This M’sian NGO Uplifts Rural Folk By Organising Localised Activities That Tourists Can Enjoy

Imagine this – You wake up every morning to fresh highland air surrounded by paddy fields and mountains. 

That’s what life’s like in Bario. It's the perfect place to take a break away from the hectic life. The village community is blessed with lush paddy fields and cool air, which makes Bario ideal for agriculture. 

As such, WHEE is an NGO that focuses on rural community development. It aims to educate locals on organic farming production, and helps develop eco-tourism in such communities.  Here’s how WHEE positively impacts the rural communities that they work with. 

1. WHEE initially started out as only a 9 month project. 

Image Credit: Project Whee Facebook Page

It all started when Rhonwyn was working on a project in Bario during her internship at a social enterprise in KL.

“When I first went with them, I didn’t like Bario at all. Because I was fresh out of high school and I didn’t quite understand community development,” Rhonwyn Hagedorn, the founder of WHEE said frankly.

She found Bario strange as it was a sharp contrast from the lifestyle in West Malaysia. In East Malaysia, the people of Bario “lived differently, ate differently, had a different language and looked different,” she recalled.

However the more she visited Bario, the more the place and the people grew on her. Eventually, the social enterprise began to wrap up their project in Bario.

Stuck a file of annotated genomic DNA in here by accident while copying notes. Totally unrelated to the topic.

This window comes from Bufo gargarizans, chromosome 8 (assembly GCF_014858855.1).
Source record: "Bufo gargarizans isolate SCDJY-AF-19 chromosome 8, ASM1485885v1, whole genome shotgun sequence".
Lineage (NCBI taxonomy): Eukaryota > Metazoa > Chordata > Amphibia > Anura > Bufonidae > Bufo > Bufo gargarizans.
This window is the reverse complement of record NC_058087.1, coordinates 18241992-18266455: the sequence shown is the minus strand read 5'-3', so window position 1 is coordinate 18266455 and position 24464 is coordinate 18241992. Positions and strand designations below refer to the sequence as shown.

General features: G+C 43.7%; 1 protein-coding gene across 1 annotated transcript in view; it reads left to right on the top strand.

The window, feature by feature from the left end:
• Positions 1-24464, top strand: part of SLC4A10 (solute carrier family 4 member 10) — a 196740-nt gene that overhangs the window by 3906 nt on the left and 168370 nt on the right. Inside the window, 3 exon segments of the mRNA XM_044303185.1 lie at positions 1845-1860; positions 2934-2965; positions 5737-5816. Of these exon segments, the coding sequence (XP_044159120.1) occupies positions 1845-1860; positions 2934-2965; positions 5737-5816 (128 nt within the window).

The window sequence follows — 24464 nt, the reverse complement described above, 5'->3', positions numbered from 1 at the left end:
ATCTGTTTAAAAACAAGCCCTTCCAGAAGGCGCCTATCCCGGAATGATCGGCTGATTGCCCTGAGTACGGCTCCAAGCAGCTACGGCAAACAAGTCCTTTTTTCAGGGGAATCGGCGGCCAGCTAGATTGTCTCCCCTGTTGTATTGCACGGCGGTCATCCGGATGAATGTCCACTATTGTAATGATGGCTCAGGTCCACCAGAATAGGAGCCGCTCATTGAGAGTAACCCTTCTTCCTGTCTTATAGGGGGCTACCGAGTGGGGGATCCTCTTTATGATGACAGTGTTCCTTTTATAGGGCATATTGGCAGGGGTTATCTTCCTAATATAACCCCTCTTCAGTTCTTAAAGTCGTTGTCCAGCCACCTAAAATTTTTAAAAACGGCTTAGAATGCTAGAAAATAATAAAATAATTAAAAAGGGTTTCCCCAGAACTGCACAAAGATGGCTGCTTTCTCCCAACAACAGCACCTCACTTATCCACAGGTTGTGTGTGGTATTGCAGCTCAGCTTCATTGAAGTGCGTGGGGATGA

Image Credit: Project Whee Facebook Page

But they still wanted to continue one aspect of their project that was teaching English to assist eco-tourism development.

That’s when Rhonwyn felt the need to establish WHEE. She started it in 2013 as only a nine-month project. They brought in volunteers to Bario for the sole purpose of teaching the locals English.

However after nine months, WHEE received a massive amount of positive feedback from both the volunteers and the locals. “Many people were interested in what we were doing and wanted to join, so we decided to continue on for a second year,” Rhonwyn stated. Fast forward to 2018, WHEE will be turning five in December. 

2. WHEE runs a community paddy field tour to assist Bario's popularity as a ecotourism destination

Image Credit: Project Whee Facebook Page

Thanks to its rich agricultural society, Bario is a relatively self-sustainable place. They grow their own rice, vegetables and even sell their produce. Over the years, it's also become an increasingly popular ecotourism destination.

As such, WHEE runs a community paddy field tour to further assist in developing it.

This tour includes a community guide that brings tour groups to the field. Here they're taught to plant and harvest Bario rice the traditional way. While it's a routine chore for the locals,  it’s something entirely new for the tourists. 

As a result, the community guide earns income doing routine chores, and the farmers receive much needed help. This is due to a declining practice of traditional paddy planting among Bario residents themselves.

3. WHEE’s participants assist farmers with tasks like data collection. 

Image Credit: Project Whee Facebook Page

An average day for a participant starts around 7.30am. They’re served a hearty breakfast of fried rice, fried bananas or tapioca.